Calculating Creepage and Clearance Early Avoids
Design Problems Later
of the most common errors uncovered by product safety engineers stems
from manufacturers and designers failing to fully investigate a product's
creepage and clearance distances.
It is not unusual for manufacturers to find that
a product fails the creepage and clearance distance test because of
miscalculations or simply because the distance between two components
was overlooked. Design engineers, especially printed circuit board (PCB)
designers, are often not aware of the reasons for using creepage and
clearance distances. Selecting the appropriate tables in the standard
and applying them properly to a design are key to avoiding problems
Last-minute failure can also arise because design
engineers do not seek input from the product safety engineers in the
early design stages. Designers sometimes assume that all safety issues
relating to creepage and clearance have been addressed, only to discover
spacing problems once the product is built.
Creepage Distance. Creepage is the shortest path
between two conductive parts (or between a conductive part and the bounding
surface of the equipment) measured along the surface of the insulation.
A proper and adequate creepage distance protects against tracking, a
process that produces a partially conducting path of localized deterioration
on the surface of an insulating material as a result of the electric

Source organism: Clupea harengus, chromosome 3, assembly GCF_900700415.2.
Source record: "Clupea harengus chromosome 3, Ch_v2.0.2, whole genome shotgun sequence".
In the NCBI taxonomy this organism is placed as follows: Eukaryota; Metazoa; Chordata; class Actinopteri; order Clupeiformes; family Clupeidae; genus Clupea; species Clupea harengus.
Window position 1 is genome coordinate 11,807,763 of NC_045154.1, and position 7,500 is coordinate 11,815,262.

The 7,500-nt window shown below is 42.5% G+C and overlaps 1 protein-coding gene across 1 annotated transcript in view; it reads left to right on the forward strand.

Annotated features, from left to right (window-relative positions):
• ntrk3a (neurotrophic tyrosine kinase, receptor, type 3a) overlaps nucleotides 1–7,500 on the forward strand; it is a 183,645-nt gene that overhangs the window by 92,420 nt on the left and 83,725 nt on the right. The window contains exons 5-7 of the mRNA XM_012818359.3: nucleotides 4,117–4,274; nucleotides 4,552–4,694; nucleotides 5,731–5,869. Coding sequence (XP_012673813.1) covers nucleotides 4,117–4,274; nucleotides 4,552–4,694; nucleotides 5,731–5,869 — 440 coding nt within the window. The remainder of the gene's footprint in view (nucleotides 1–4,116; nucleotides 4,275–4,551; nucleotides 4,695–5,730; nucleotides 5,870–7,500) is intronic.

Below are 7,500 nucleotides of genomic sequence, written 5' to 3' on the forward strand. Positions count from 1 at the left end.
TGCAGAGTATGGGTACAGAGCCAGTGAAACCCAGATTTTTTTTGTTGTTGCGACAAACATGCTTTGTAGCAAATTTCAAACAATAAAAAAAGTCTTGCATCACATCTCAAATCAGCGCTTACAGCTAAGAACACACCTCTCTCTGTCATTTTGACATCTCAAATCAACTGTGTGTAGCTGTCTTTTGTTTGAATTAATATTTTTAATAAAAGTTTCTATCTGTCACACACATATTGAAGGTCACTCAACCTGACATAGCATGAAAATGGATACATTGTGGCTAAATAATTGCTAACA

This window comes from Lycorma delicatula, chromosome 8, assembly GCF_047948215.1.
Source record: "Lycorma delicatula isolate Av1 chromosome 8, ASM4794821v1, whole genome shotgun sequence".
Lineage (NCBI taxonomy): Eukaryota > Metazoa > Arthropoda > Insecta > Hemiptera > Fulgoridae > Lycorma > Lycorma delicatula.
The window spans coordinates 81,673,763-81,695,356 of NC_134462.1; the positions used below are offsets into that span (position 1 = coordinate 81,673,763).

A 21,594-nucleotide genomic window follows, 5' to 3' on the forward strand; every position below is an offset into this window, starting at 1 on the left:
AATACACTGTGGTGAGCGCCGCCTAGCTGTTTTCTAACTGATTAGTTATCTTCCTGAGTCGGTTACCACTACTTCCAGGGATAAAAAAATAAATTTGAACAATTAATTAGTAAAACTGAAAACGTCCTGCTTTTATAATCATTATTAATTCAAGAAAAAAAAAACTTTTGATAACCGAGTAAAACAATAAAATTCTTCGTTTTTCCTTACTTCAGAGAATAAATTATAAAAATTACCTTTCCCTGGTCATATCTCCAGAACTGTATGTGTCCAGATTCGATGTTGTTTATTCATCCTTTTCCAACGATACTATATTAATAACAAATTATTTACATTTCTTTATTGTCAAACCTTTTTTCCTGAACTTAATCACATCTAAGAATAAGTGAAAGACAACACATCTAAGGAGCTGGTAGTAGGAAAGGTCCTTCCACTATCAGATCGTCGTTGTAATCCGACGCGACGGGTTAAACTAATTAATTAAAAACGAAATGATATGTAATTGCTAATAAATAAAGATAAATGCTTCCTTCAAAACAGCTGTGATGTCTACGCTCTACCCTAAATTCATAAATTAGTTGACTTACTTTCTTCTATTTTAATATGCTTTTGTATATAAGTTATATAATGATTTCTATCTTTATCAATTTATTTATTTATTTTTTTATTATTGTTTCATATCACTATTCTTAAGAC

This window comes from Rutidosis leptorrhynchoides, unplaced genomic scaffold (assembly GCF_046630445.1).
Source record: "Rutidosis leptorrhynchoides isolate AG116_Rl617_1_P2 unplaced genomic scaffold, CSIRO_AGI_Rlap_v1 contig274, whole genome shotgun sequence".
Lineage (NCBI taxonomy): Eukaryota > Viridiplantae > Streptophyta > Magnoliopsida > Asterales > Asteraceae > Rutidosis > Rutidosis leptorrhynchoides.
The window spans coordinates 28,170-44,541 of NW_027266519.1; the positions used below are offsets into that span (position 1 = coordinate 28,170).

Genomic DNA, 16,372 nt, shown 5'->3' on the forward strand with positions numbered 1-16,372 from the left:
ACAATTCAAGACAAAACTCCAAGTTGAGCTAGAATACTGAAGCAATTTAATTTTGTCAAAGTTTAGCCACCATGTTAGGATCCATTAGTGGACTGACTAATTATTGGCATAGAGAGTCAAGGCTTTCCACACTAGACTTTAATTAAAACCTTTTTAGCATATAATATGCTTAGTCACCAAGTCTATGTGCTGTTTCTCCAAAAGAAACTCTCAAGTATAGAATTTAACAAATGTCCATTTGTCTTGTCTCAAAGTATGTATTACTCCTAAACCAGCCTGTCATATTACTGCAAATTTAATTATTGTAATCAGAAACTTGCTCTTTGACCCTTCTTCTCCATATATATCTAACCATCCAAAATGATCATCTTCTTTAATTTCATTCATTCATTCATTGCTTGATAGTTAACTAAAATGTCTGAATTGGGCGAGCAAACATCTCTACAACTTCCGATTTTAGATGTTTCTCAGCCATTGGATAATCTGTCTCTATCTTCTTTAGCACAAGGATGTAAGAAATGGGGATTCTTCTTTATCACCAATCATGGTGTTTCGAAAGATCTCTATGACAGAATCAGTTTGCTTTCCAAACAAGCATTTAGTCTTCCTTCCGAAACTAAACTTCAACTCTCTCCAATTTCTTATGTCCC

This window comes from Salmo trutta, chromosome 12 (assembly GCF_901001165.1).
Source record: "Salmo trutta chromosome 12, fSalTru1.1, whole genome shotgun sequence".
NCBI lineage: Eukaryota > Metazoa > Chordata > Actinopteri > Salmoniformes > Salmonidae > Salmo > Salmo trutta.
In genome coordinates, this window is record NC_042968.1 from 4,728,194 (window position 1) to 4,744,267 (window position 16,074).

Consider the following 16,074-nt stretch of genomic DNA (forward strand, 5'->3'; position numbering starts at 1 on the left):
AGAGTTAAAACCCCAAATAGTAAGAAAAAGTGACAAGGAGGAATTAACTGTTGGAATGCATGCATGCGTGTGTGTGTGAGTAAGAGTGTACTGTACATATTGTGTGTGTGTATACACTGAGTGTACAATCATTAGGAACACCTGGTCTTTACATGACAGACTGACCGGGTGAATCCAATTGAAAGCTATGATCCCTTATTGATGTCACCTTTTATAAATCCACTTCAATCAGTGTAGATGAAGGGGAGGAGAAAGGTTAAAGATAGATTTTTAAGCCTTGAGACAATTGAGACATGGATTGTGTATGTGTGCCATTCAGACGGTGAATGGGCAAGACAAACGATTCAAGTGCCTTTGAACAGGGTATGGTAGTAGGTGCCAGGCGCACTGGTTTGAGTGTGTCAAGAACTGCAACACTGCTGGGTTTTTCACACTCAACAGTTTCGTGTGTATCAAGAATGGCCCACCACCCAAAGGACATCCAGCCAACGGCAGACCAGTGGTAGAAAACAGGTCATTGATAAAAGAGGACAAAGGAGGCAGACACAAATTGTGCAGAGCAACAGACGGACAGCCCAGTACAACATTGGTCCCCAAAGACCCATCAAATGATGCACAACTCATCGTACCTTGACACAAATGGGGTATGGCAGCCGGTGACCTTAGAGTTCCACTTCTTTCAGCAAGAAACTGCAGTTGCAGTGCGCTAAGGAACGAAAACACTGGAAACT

discharges on or close to an insulation surface. The degree of tracking
required depends on two major factors: the comparative tracking index
(CTI) of the material and the degree of pollution in the environment.
Used for electrical insulating materials, the CTI provides a numerical
value of the voltage that will cause failure by tracking during standard
testing. IEC 112 provides a fuller explanation of tracking and CTI.1
Tracking that damages the insulating material normally occurs because
of one or more of the following reasons:
Humidity in the
Presence of contamination.
Altitude at which
equipment is to be operated.
Clearance Distance. Clearance is the shortest
distance between two conductive parts (or between a conductive part
and the bounding surface of the equipment) measured through air. Clearance
distance helps prevent dielectric breakdown between electrodes caused
by the ionization of air. The dielectric breakdown level is further
influenced by relative humidity, temperature, and degree of pollution
in the environment.
When designing a switch-mode power supply for
use in information technology (IT) equipment, a typical rule of thumb
is to allow an 8-mm creepage distance between primary and secondary
circuits, and a 4-mm distance between primary and ground. If these dimensions
are allowed for during the design stage, there is a high probability
(95%) that no failure will occur with respect to creepage or clearance
when the final product is submitted for test.
Working Voltages. A working voltage is
the highest voltage to which the insulation under consideration is (or
can be) subjected when the equipment is operating at its rated voltage
under normal use conditions. The appropriate creepage and clearance
values can be determined from the figures provided in the relevant tables
in EN 60950.2 These values must sometimes
be calculated. To use Tables IIV (2H, 2J, 2K, and 2L of the standard),
the following factors must be considered: determination of working voltages,
pollution degree of the environment, and the overvoltage category of
the equipment's power source.